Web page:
I want to connect an old phone to a Bluetooth module. I first thought to use the original speaker and microphone, but the quality is quite bad, so I decided to rip apart an old PC-microphone and cheap headphones.

The microphone is a simple electret condenser, the headphone speaker (don't know exact model) is two-wire and measures 31 ohm, and I use the BTM510 Bluetooth module. The Bluetooth datasheet states that it can drive speakers with a minimum impedance of 16 ohm directly.

The problem is that the old phone horn uses a common ground for the (original) speaker and microphone, so there are only three wires running up the cord. From what I found on the internet, not all amplifiers can have their audio- connected to ground, but I would really like to keep the original three-wire cord.

Is it possible to connect the speaker and microphone to the module with the speaker negative side connected to ground, like in the following manner (with Vcc being about 3.8V). Would this work properly? Would I loose half the power of the speaker?

microphone-speaker-bluetooth schematic


1 Answer 1


Do NOT tie any of the speaker pins of the BT module to ground! This will likely damage the module.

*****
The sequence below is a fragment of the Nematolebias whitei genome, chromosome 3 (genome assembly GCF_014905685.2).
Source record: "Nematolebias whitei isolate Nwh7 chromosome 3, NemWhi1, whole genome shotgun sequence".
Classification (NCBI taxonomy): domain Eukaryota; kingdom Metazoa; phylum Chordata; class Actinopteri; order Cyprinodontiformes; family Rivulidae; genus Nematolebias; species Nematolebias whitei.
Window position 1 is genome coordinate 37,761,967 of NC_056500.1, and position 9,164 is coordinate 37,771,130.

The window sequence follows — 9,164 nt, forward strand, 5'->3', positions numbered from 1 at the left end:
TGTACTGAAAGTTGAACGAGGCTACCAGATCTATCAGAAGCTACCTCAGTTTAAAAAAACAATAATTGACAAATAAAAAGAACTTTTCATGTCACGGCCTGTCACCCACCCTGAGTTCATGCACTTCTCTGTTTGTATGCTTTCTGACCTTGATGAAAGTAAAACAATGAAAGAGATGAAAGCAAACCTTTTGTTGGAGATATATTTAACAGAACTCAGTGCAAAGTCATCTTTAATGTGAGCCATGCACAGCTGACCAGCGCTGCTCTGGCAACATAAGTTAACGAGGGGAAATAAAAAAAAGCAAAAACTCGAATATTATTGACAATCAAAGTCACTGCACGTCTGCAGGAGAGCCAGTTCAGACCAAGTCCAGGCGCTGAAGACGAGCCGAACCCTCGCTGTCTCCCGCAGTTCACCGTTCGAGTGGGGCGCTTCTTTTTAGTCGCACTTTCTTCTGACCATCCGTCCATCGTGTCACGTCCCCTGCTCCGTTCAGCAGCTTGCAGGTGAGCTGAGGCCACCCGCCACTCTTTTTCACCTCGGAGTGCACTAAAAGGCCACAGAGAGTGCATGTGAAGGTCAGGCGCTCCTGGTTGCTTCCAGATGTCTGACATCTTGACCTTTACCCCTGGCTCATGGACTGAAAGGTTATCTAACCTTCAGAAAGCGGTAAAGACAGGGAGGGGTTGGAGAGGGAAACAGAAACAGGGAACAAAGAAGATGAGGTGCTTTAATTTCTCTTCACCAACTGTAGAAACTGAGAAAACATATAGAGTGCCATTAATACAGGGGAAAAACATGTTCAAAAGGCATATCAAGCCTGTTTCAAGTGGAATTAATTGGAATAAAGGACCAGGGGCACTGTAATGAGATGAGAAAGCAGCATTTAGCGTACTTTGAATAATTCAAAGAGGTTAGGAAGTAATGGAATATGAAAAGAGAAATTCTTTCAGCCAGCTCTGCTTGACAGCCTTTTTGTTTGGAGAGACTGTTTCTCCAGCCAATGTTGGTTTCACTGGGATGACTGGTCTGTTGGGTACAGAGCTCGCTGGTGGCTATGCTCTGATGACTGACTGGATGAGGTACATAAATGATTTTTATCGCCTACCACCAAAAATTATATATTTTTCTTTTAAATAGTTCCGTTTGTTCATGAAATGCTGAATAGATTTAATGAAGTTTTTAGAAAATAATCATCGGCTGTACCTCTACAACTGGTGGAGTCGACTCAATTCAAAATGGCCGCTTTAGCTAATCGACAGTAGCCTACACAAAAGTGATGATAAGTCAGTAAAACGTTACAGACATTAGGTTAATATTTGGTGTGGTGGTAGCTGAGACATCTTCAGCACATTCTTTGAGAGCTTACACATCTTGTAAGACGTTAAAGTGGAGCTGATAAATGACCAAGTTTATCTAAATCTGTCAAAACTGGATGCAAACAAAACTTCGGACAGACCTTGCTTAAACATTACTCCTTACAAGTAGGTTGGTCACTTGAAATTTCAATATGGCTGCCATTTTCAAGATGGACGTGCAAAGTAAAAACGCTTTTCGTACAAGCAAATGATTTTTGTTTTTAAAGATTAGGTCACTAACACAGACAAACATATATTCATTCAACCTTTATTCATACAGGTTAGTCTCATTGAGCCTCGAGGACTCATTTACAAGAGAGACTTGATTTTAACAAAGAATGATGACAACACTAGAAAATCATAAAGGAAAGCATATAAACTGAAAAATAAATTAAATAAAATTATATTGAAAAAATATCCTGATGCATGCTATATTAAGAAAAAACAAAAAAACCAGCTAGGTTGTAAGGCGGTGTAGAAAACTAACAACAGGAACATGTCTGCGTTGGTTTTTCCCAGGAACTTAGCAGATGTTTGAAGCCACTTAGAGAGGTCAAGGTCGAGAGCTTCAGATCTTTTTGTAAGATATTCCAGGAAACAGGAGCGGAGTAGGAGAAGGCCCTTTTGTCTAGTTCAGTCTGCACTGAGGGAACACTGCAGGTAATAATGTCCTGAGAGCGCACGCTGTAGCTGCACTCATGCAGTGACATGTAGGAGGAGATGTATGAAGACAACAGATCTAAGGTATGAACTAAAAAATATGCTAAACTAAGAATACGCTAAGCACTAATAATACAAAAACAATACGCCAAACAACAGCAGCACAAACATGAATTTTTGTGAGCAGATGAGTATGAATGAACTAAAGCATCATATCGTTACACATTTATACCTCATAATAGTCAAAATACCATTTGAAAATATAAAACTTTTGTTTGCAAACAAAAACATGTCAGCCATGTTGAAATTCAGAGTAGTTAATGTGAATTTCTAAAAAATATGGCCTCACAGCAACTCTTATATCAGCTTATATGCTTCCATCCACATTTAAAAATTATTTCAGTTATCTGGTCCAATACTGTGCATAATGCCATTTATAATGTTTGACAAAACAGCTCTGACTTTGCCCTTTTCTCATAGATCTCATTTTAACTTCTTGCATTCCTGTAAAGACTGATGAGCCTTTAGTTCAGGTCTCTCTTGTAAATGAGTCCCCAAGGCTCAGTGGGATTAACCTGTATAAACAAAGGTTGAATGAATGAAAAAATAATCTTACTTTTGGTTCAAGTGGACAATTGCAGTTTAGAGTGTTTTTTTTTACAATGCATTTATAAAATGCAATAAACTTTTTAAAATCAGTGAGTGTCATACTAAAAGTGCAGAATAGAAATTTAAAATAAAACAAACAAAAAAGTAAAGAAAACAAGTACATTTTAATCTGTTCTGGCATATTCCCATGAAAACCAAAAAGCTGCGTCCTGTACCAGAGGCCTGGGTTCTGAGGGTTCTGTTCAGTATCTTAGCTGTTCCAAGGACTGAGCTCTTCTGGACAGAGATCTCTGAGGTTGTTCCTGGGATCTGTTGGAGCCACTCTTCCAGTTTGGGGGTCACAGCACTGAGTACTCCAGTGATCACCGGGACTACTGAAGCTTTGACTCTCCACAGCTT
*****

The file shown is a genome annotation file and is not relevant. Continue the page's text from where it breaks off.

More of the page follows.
You can wire the speaker and microphone as shown, but as you say, you'll lose half the drive voltage.

As an alternative approach, you could use a 1:1 audio transformer; connect one side to the two speaker terminals of the BT module, and connect the other side between ground and your speaker.

  • \$\begingroup\$ If I understand correctly I could use the schematic I have drawn, without the wiring to the GND. Does this also mean that part of the microphone signal is fed directly to the speaker (although it is probably incredibly weak), and conversely, would the speaker signal not propagate to MIC_AP_C (causing echoing on the other end?). \$\endgroup\$
    – Arvest
    Sep 24, 2012 at 19:42
  • \$\begingroup\$ @Arvest: No, sorry if I wasn't clear. I just mean that you should disconnect the SPKR_A_N pin from ground (leave it unconnected); you can still have everything else connected to ground. \$\endgroup\$
    – Dave Tweed
    Sep 24, 2012 at 19:48
  • \$\begingroup\$ That actually makes a lot of sense now I think about it.. Thanks Dave! \$\endgroup\$
    – Arvest
    Sep 24, 2012 at 20:00

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